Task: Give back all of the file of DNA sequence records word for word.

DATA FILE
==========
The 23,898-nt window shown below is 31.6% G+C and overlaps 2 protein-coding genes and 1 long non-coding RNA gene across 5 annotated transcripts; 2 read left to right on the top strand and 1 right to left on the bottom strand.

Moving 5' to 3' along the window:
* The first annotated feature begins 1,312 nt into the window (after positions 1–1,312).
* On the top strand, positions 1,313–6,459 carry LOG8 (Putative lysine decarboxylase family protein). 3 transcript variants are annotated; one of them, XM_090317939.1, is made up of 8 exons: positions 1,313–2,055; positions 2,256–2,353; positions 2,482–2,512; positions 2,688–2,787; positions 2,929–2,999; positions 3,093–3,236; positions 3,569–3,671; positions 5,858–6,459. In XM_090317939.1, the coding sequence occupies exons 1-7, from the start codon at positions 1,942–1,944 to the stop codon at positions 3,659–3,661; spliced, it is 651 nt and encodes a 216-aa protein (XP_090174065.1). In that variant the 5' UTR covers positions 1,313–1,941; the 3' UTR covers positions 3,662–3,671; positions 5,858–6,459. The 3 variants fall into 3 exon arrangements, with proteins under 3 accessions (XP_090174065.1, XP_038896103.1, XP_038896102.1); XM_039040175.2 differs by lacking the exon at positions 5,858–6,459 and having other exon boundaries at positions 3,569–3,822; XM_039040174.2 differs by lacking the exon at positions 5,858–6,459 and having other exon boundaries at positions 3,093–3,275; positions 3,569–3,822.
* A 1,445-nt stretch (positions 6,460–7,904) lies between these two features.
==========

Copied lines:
The 23,898-nt window shown below is 31.6% G+C and overlaps 2 protein-coding genes and 1 long non-coding RNA gene across 5 annotated transcripts; 2 read left to right on the top strand and 1 right to left on the bottom strand.

Moving 5' to 3' along the window:
* The first annotated feature begins 1,312 nt into the window (after positions 1–1,312).
* On the top strand, positions 1,313–6,459 carry LOG8 (Putative lysine decarboxylase family protein). 3 transcript variants are annotated; one of them, XM_090317939.1, is made up of 8 exons: positions 1,313–2,055; positions 2,256–2,353; positions 2,482–2,512; positions 2,688–2,787; positions 2,929–2,999; positions 3,093–3,236; positions 3,569–3,671; positions 5,858–6,459. In XM_090317939.1, the coding sequence occupies exons 1-7, from the start codon at positions 1,942–1,944 to the stop codon at positions 3,659–3,661; spliced, it is 651 nt and encodes a 216-aa protein (XP_090174065.1). In that variant the 5' UTR covers positions 1,313–1,941; the 3' UTR covers positions 3,662–3,671; positions 5,858–6,459. The 3 variants fall into 3 exon arrangements, with proteins under 3 accessions (XP_090174065.1, XP_038896103.1, XP_038896102.1); XM_039040175.2 differs by lacking the exon at positions 5,858–6,459 and having other exon boundaries at positions 3,569–3,822; XM_039040174.2 differs by lacking the exon at positions 5,858–6,459 and having other exon boundaries at positions 3,093–3,275; positions 3,569–3,822.
* A 1,445-nt stretch (positions 6,460–7,904) lies between these two features.